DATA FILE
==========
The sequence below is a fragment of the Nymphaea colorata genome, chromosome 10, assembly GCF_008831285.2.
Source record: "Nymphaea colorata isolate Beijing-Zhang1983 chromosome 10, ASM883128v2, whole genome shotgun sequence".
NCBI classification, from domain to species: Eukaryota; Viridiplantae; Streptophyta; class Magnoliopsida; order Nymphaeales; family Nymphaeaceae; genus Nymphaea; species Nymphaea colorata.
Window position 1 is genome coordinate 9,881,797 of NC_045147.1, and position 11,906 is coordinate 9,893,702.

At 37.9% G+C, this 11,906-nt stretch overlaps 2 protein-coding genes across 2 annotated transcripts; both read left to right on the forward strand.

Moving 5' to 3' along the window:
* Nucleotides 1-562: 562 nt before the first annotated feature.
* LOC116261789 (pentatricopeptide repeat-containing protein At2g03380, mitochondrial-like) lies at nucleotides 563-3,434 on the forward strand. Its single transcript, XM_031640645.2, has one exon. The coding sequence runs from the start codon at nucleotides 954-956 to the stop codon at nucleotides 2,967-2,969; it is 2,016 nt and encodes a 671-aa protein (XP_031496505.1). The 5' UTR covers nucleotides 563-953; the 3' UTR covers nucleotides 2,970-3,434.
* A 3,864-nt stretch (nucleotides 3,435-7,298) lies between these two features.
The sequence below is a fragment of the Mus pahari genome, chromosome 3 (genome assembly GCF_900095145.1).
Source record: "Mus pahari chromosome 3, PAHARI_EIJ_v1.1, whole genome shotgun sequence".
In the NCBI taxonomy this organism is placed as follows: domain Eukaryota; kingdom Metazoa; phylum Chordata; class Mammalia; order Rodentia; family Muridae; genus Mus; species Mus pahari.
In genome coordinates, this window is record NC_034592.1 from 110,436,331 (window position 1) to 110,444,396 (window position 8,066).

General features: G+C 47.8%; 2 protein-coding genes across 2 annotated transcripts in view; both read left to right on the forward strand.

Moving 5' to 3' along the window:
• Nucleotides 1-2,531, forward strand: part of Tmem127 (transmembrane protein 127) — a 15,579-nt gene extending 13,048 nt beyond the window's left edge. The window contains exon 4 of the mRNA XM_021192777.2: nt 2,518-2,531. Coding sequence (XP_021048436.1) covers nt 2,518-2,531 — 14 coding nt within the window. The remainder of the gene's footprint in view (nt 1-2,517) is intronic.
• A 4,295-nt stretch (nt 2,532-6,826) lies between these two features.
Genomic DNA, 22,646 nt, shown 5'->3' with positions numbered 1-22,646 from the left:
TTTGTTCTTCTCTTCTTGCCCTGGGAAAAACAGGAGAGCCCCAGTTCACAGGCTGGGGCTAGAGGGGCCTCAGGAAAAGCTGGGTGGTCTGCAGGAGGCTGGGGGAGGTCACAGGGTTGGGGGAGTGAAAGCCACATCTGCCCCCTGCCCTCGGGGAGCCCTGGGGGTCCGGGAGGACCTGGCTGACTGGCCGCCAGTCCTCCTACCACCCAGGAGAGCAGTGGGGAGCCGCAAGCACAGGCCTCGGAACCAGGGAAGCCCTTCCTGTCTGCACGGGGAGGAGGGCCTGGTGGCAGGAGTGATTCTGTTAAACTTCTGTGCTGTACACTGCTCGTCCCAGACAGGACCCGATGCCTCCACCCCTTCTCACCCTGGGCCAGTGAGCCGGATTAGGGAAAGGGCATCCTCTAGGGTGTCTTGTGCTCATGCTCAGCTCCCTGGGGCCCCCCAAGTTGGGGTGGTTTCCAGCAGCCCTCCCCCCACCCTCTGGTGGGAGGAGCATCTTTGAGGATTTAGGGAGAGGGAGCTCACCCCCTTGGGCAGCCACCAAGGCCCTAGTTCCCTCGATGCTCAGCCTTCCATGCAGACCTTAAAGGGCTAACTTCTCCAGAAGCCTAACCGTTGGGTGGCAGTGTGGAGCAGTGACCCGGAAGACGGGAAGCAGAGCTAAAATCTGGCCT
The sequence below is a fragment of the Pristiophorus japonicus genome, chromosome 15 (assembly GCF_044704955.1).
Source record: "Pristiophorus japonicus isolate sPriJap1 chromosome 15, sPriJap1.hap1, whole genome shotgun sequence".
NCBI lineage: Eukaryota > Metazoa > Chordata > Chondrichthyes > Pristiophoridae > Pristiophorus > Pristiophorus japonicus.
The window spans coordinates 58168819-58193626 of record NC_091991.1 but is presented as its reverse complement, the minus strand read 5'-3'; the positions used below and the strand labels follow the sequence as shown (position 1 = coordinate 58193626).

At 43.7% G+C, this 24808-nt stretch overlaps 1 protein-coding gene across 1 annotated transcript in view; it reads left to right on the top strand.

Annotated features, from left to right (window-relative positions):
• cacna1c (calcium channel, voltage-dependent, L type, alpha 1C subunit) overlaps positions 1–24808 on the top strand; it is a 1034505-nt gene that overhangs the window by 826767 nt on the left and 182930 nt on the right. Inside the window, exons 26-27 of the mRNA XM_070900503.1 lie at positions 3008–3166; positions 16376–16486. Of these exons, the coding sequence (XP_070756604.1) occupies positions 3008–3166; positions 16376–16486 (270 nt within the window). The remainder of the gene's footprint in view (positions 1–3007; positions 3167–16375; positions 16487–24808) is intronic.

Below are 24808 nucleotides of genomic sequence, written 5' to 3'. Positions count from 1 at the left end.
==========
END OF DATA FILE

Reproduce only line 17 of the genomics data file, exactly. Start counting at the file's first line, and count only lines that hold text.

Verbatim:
• A 4,295-nt stretch (nt 2,532-6,826) lies between these two features.